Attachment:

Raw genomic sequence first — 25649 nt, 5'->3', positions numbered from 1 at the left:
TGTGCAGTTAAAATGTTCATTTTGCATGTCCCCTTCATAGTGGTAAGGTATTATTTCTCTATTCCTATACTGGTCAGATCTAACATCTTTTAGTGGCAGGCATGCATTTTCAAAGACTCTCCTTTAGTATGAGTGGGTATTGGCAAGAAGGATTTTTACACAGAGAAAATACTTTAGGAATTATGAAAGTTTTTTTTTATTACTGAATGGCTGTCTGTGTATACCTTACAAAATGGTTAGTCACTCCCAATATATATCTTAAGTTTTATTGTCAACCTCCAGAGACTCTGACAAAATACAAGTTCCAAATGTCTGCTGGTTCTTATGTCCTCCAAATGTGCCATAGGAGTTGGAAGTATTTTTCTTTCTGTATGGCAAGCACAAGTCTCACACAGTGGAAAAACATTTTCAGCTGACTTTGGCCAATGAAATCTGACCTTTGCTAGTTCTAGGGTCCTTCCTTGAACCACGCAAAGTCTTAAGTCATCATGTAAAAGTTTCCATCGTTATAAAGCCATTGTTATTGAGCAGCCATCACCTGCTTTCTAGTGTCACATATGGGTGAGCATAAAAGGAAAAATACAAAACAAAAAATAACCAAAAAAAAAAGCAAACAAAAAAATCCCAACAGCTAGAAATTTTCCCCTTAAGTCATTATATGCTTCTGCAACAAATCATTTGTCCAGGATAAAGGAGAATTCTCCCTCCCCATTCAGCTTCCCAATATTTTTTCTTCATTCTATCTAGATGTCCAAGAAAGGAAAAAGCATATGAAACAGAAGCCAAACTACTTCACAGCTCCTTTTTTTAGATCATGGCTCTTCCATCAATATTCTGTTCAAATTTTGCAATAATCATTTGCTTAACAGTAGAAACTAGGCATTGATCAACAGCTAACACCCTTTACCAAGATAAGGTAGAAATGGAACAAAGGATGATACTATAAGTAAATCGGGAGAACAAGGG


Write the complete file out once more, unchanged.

Raw genomic sequence first — 25649 nt, 5'->3', positions numbered from 1 at the left:
TGTGCAGTTAAAATGTTCATTTTGCATGTCCCCTTCATAGTGGTAAGGTATTATTTCTCTATTCCTATACTGGTCAGATCTAACATCTTTTAGTGGCAGGCATGCATTTTCAAAGACTCTCCTTTAGTATGAGTGGGTATTGGCAAGAAGGATTTTTACACAGAGAAAATACTTTAGGAATTATGAAAGTTTTTTTTTATTACTGAATGGCTGTCTGTGTATACCTTACAAAATGGTTAGTCACTCCCAATATATATCTTAAGTTTTATTGTCAACCTCCAGAGACTCTGACAAAATACAAGTTCCAAATGTCTGCTGGTTCTTATGTCCTCCAAATGTGCCATAGGAGTTGGAAGTATTTTTCTTTCTGTATGGCAAGCACAAGTCTCACACAGTGGAAAAACATTTTCAGCTGACTTTGGCCAATGAAATCTGACCTTTGCTAGTTCTAGGGTCCTTCCTTGAACCACGCAAAGTCTTAAGTCATCATGTAAAAGTTTCCATCGTTATAAAGCCATTGTTATTGAGCAGCCATCACCTGCTTTCTAGTGTCACATATGGGTGAGCATAAAAGGAAAAATACAAAACAAAAAATAACCAAAAAAAAAAGCAAACAAAAAAATCCCAACAGCTAGAAATTTTCCCCTTAAGTCATTATATGCTTCTGCAACAAATCATTTGTCCAGGATAAAGGAGAATTCTCCCTCCCCATTCAGCTTCCCAATATTTTTTCTTCATTCTATCTAGATGTCCAAGAAAGGAAAAAGCATATGAAACAGAAGCCAAACTACTTCACAGCTCCTTTTTTTAGATCATGGCTCTTCCATCAATATTCTGTTCAAATTTTGCAATAATCATTTGCTTAACAGTAGAAACTAGGCATTGATCAACAGCTAACACCCTTTACCAAGATAAGGTAGAAATGGAACAAAGGATGATACTATAAGTAAATCGGGAGAACAAGGG